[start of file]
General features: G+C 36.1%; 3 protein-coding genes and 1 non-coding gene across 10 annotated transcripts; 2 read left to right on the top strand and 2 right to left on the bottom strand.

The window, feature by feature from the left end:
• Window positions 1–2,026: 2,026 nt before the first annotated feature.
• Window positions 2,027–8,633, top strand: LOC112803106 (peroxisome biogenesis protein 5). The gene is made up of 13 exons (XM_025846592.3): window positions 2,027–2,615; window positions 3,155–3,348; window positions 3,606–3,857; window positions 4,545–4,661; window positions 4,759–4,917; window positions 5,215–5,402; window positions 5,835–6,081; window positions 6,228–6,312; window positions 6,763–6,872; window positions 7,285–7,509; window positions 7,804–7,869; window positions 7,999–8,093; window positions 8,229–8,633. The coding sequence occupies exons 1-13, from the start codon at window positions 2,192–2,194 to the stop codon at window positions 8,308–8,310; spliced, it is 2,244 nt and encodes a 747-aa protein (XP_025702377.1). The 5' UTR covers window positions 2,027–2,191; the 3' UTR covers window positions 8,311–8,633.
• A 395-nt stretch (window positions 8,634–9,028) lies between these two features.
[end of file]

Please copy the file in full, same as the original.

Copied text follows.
General features: G+C 36.1%; 3 protein-coding genes and 1 non-coding gene across 10 annotated transcripts; 2 read left to right on the top strand and 2 right to left on the bottom strand.

The window, feature by feature from the left end:
• Window positions 1–2,026: 2,026 nt before the first annotated feature.
• Window positions 2,027–8,633, top strand: LOC112803106 (peroxisome biogenesis protein 5). The gene is made up of 13 exons (XM_025846592.3): window positions 2,027–2,615; window positions 3,155–3,348; window positions 3,606–3,857; window positions 4,545–4,661; window positions 4,759–4,917; window positions 5,215–5,402; window positions 5,835–6,081; window positions 6,228–6,312; window positions 6,763–6,872; window positions 7,285–7,509; window positions 7,804–7,869; window positions 7,999–8,093; window positions 8,229–8,633. The coding sequence occupies exons 1-13, from the start codon at window positions 2,192–2,194 to the stop codon at window positions 8,308–8,310; spliced, it is 2,244 nt and encodes a 747-aa protein (XP_025702377.1). The 5' UTR covers window positions 2,027–2,191; the 3' UTR covers window positions 8,311–8,633.
• A 395-nt stretch (window positions 8,634–9,028) lies between these two features.